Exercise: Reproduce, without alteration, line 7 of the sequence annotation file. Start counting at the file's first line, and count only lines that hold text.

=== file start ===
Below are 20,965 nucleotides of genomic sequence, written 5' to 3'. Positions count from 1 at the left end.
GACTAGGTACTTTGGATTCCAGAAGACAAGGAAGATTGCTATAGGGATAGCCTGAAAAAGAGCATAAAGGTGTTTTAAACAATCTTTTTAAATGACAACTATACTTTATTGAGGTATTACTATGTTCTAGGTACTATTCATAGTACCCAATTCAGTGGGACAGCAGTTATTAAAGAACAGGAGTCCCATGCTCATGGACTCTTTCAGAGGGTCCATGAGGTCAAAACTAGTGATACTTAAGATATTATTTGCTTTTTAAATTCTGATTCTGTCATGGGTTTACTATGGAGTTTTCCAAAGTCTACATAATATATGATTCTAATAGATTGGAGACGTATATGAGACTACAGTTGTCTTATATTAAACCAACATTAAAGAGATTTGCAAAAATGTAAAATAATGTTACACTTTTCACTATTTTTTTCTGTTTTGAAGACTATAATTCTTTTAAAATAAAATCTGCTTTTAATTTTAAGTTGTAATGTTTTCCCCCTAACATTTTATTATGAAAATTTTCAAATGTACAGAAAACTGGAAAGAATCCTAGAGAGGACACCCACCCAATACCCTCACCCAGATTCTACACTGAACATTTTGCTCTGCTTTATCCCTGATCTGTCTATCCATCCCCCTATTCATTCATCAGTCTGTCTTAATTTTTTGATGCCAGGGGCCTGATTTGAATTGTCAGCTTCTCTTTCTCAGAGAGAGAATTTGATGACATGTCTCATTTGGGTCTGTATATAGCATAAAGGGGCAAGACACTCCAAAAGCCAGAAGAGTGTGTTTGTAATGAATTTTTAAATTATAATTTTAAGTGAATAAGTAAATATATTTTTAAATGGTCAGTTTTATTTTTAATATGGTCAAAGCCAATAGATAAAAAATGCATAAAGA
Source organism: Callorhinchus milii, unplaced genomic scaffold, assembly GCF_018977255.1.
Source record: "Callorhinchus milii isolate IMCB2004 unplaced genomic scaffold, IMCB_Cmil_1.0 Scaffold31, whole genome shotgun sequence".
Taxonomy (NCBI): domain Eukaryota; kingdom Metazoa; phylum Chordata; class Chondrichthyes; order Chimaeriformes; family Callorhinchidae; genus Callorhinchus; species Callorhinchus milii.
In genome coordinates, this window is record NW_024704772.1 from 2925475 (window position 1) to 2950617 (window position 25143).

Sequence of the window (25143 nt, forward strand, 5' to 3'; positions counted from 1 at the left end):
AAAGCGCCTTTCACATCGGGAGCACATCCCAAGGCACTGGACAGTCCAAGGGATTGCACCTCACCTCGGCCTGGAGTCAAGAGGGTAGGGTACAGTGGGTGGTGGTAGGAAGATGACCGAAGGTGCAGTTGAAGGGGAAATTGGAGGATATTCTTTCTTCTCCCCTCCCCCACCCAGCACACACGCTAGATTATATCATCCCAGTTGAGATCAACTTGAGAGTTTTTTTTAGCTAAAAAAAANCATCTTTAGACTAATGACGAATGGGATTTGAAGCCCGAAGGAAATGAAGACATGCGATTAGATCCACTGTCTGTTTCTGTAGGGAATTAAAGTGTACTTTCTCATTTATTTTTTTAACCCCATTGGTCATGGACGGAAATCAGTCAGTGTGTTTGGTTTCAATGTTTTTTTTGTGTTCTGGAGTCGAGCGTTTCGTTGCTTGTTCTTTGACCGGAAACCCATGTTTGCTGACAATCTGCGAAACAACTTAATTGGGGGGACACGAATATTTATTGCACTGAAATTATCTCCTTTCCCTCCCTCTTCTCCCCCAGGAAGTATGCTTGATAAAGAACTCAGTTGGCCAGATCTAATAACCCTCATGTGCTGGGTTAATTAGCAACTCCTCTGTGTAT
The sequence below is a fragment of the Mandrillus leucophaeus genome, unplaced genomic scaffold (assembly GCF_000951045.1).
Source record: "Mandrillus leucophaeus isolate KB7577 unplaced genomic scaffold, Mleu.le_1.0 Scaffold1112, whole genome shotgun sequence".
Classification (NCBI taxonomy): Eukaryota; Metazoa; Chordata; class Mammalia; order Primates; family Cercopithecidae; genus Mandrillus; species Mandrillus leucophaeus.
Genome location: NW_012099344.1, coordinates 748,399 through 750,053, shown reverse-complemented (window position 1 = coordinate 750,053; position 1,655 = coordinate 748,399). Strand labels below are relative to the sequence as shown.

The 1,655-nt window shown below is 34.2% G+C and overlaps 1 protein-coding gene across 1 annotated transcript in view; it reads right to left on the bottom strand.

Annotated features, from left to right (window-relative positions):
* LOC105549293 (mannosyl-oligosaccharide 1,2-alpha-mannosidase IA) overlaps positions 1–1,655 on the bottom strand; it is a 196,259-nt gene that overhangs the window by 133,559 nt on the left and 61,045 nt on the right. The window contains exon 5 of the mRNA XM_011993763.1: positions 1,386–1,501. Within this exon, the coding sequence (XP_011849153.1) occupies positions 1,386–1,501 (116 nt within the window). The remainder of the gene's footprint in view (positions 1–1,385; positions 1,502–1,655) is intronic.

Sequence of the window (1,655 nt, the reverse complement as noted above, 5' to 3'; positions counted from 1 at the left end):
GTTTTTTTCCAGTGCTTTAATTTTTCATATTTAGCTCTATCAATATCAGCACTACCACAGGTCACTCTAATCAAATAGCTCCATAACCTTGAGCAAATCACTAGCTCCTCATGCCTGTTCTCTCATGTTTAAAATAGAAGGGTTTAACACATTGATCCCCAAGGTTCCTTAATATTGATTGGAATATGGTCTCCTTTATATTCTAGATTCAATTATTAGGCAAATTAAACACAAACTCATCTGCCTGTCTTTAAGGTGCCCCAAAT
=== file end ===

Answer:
Sequence of the window (25143 nt, forward strand, 5' to 3'; positions counted from 1 at the left end):